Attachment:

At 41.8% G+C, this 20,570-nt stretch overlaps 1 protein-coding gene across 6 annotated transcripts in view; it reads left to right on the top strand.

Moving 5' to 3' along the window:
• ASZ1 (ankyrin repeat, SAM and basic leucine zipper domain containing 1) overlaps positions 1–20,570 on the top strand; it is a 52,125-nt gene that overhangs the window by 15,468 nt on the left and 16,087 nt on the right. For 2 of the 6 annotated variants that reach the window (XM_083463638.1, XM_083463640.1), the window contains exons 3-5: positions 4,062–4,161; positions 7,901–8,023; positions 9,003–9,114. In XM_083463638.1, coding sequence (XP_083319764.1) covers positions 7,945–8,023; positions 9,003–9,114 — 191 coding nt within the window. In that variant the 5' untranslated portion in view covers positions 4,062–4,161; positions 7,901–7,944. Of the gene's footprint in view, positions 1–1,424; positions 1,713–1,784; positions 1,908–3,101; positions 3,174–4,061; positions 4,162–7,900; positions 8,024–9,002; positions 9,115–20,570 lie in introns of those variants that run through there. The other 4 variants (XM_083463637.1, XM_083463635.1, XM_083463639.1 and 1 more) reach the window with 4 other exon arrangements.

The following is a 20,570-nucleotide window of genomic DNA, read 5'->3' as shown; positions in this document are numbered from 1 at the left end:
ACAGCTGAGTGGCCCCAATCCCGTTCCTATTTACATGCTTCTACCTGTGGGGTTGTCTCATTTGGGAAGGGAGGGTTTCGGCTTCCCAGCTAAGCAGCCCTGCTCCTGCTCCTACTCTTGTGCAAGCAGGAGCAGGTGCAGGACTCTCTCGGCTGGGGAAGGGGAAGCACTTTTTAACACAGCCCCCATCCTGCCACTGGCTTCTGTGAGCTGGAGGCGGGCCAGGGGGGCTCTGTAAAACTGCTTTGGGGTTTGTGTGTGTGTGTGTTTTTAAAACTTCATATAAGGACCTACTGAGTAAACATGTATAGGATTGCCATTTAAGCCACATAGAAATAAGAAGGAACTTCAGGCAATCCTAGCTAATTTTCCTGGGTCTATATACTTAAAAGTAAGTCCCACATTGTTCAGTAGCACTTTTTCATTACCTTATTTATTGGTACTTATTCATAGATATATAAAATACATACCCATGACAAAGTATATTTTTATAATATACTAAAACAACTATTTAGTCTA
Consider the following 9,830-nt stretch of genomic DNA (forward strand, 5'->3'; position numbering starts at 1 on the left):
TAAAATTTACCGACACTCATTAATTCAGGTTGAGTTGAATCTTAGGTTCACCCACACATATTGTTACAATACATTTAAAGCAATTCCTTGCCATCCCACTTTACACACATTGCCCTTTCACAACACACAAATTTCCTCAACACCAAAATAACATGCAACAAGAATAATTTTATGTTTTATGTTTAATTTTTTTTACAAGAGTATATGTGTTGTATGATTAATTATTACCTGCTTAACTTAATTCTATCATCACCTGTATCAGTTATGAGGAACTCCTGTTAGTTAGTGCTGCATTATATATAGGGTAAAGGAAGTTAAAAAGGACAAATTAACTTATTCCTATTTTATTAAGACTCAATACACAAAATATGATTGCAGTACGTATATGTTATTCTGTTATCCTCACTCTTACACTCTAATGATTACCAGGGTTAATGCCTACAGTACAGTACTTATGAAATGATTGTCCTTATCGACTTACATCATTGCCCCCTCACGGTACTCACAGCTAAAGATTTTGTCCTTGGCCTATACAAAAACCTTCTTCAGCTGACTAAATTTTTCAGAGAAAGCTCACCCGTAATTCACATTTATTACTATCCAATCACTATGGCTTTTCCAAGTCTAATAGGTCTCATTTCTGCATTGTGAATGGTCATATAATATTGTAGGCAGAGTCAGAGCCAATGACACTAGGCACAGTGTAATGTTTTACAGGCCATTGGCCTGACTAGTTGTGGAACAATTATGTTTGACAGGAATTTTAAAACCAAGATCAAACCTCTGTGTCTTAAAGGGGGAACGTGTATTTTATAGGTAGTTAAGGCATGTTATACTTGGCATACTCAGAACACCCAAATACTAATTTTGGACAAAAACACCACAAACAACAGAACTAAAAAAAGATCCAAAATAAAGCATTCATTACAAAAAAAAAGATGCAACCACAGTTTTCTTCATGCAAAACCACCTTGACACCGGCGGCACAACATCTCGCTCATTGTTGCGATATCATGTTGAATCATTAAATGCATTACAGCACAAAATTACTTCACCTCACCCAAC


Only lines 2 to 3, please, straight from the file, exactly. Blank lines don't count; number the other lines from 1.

Moving 5' to 3' along the window:
• ASZ1 (ankyrin repeat, SAM and basic leucine zipper domain containing 1) overlaps positions 1–20,570 on the top strand; it is a 52,125-nt gene that overhangs the window by 15,468 nt on the left and 16,087 nt on the right. For 2 of the 6 annotated variants that reach the window (XM_083463638.1, XM_083463640.1), the window contains exons 3-5: positions 4,062–4,161; positions 7,901–8,023; positions 9,003–9,114. In XM_083463638.1, coding sequence (XP_083319764.1) covers positions 7,945–8,023; positions 9,003–9,114 — 191 coding nt within the window. In that variant the 5' untranslated portion in view covers positions 4,062–4,161; positions 7,901–7,944. Of the gene's footprint in view, positions 1–1,424; positions 1,713–1,784; positions 1,908–3,101; positions 3,174–4,061; positions 4,162–7,900; positions 8,024–9,002; positions 9,115–20,570 lie in introns of those variants that run through there. The other 4 variants (XM_083463637.1, XM_083463635.1, XM_083463639.1 and 1 more) reach the window with 4 other exon arrangements.